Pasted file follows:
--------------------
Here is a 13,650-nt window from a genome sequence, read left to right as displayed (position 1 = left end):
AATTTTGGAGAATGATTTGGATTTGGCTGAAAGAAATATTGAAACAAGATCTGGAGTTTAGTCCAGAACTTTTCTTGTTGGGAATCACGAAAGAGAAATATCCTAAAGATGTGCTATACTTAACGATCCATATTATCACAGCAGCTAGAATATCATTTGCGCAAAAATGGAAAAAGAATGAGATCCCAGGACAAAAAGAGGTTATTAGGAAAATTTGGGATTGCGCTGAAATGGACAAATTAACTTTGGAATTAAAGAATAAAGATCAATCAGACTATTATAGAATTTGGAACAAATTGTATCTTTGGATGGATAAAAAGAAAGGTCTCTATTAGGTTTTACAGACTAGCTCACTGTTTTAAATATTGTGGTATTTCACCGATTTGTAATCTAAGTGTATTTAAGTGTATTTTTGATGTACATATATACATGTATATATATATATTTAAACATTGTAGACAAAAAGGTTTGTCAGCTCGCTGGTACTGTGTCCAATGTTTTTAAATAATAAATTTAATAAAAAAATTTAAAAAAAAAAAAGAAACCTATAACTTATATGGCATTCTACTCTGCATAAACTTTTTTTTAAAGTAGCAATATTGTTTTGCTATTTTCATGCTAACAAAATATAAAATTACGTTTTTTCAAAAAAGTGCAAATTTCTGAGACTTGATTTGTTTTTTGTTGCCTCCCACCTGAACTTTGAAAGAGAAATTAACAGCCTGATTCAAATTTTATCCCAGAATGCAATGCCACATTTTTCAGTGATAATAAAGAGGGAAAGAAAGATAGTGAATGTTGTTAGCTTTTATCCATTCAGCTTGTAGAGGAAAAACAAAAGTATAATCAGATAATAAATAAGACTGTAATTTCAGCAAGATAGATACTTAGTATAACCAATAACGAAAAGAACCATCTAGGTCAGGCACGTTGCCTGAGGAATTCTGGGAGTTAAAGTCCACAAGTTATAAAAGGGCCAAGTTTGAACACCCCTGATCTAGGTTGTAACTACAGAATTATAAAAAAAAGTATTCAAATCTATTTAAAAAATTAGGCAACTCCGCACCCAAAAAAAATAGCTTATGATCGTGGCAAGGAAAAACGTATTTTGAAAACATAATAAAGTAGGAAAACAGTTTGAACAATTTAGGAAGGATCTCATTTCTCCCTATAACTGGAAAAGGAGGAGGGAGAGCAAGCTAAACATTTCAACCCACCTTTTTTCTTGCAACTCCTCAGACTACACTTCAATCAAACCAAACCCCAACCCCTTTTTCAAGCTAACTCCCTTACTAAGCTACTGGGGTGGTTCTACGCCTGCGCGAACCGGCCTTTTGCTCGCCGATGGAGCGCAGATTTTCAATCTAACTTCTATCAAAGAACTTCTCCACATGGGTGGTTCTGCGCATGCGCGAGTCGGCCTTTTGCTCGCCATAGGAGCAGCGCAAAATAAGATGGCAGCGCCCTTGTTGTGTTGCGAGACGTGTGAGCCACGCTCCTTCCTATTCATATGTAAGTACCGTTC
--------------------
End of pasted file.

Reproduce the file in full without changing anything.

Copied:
Here is a 13,650-nt window from a genome sequence, read left to right as displayed (position 1 = left end):
AATTTTGGAGAATGATTTGGATTTGGCTGAAAGAAATATTGAAACAAGATCTGGAGTTTAGTCCAGAACTTTTCTTGTTGGGAATCACGAAAGAGAAATATCCTAAAGATGTGCTATACTTAACGATCCATATTATCACAGCAGCTAGAATATCATTTGCGCAAAAATGGAAAAAGAATGAGATCCCAGGACAAAAAGAGGTTATTAGGAAAATTTGGGATTGCGCTGAAATGGACAAATTAACTTTGGAATTAAAGAATAAAGATCAATCAGACTATTATAGAATTTGGAACAAATTGTATCTTTGGATGGATAAAAAGAAAGGTCTCTATTAGGTTTTACAGACTAGCTCACTGTTTTAAATATTGTGGTATTTCACCGATTTGTAATCTAAGTGTATTTAAGTGTATTTTTGATGTACATATATACATGTATATATATATATTTAAACATTGTAGACAAAAAGGTTTGTCAGCTCGCTGGTACTGTGTCCAATGTTTTTAAATAATAAATTTAATAAAAAAATTTAAAAAAAAAAAAGAAACCTATAACTTATATGGCATTCTACTCTGCATAAACTTTTTTTTAAAGTAGCAATATTGTTTTGCTATTTTCATGCTAACAAAATATAAAATTACGTTTTTTCAAAAAAGTGCAAATTTCTGAGACTTGATTTGTTTTTTGTTGCCTCCCACCTGAACTTTGAAAGAGAAATTAACAGCCTGATTCAAATTTTATCCCAGAATGCAATGCCACATTTTTCAGTGATAATAAAGAGGGAAAGAAAGATAGTGAATGTTGTTAGCTTTTATCCATTCAGCTTGTAGAGGAAAAACAAAAGTATAATCAGATAATAAATAAGACTGTAATTTCAGCAAGATAGATACTTAGTATAACCAATAACGAAAAGAACCATCTAGGTCAGGCACGTTGCCTGAGGAATTCTGGGAGTTAAAGTCCACAAGTTATAAAAGGGCCAAGTTTGAACACCCCTGATCTAGGTTGTAACTACAGAATTATAAAAAAAAGTATTCAAATCTATTTAAAAAATTAGGCAACTCCGCACCCAAAAAAAATAGCTTATGATCGTGGCAAGGAAAAACGTATTTTGAAAACATAATAAAGTAGGAAAACAGTTTGAACAATTTAGGAAGGATCTCATTTCTCCCTATAACTGGAAAAGGAGGAGGGAGAGCAAGCTAAACATTTCAACCCACCTTTTTTCTTGCAACTCCTCAGACTACACTTCAATCAAACCAAACCCCAACCCCTTTTTCAAGCTAACTCCCTTACTAAGCTACTGGGGTGGTTCTACGCCTGCGCGAACCGGCCTTTTGCTCGCCGATGGAGCGCAGATTTTCAATCTAACTTCTATCAAAGAACTTCTCCACATGGGTGGTTCTGCGCATGCGCGAGTCGGCCTTTTGCTCGCCATAGGAGCAGCGCAAAATAAGATGGCAGCGCCCTTGTTGTGTTGCGAGACGTGTGAGCCACGCTCCTTCCTATTCATATGTAAGTACCGTTC